- A rhyme must have in it some slight element of surprise if it is to give pleasure, it need not be bizarre or curious, but it must be well used if used at all.
- That part of your poetry which strikes upon the imaginative eye of the reader will lose nothing by translation into a foreign tongue; that which appeals to the ear can reach only those who take it in the original.
- Consider the definiteness of Dante’s presentation, as compared with Milton’s rhetoric. Read as much of Wordsworth as does not seem too unutterably dull. If you want the gist of the matter go to Sappho, Catullus, Villon, Heine when he is in the vein, Gautier when he is not too frigid; or, if you have not the tongues, seek out the leisurely Chaucer. Good prose will do you no harm, and there is good discipline to be had by trying to write it.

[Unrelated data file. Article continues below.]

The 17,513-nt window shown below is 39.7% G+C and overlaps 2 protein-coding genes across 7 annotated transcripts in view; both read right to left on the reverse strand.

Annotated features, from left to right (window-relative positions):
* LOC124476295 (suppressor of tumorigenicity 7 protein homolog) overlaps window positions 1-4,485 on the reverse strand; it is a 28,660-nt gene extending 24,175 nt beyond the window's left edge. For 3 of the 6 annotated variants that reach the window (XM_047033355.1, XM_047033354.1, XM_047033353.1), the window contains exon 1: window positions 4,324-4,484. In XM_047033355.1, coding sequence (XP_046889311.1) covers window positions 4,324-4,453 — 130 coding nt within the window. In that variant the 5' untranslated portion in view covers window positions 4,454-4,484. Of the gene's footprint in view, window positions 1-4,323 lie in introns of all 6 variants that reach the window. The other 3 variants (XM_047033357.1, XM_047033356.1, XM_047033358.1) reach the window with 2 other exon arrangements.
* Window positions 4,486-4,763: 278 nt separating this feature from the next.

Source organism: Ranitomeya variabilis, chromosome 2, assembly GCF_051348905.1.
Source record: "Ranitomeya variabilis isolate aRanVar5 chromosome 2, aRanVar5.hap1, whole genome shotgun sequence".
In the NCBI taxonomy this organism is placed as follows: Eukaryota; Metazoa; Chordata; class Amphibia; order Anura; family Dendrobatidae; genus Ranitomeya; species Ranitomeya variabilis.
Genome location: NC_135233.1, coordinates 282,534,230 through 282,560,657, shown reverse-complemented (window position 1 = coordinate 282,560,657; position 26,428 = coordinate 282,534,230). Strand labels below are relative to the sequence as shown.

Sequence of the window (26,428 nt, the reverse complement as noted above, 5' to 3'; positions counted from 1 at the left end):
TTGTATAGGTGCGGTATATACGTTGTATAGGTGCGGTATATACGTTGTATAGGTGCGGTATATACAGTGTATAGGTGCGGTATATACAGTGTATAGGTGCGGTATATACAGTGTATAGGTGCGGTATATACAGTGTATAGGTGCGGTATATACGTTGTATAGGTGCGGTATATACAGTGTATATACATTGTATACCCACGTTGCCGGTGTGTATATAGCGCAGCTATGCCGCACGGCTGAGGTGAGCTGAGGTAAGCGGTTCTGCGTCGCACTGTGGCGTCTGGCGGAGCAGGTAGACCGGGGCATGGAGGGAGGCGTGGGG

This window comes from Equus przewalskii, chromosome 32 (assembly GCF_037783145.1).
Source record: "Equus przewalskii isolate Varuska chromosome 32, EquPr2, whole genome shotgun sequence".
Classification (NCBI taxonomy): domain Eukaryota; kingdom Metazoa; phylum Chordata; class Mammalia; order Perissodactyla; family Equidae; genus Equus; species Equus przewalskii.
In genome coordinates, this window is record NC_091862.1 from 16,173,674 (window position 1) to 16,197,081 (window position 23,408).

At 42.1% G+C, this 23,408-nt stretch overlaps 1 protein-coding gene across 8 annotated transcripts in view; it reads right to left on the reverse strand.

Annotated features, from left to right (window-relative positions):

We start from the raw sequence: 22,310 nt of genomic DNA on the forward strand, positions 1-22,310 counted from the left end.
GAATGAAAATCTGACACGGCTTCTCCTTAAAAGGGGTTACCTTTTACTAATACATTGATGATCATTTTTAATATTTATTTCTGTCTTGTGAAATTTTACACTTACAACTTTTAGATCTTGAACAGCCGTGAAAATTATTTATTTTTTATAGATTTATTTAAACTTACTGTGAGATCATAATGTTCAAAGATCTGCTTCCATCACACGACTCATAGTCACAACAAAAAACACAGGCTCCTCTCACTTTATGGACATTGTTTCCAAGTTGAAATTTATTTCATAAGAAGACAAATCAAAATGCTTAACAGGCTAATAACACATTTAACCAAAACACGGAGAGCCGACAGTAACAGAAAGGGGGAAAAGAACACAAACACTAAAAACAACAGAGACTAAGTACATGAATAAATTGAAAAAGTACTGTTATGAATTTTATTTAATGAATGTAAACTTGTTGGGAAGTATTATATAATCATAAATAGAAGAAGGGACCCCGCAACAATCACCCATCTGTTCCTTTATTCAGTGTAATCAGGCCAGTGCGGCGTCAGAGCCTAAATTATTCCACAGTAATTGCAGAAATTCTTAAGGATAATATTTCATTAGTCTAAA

- Translation is likewise good training, if you find that your original matter ‘wobbles’ when you try to rewrite it. The meaning of the poem to be translated can not ‘wobble’.
- If you are using a symmetrical form, don’t put in what you want to say and then fill up the remaining vacuums with slush.
- Don’t mess up the perception of one sense by trying to define it in terms of another. This is usually only the result of being too lazy to find the exact word. To this clause there are possibly exceptions.
To read Pound’s complete essay, alongside several other works of his criticism, head over to Poetry Foundation.
Ilia Blinderman is a Montreal-based culture and science writer. Follow him at @iliablinderman.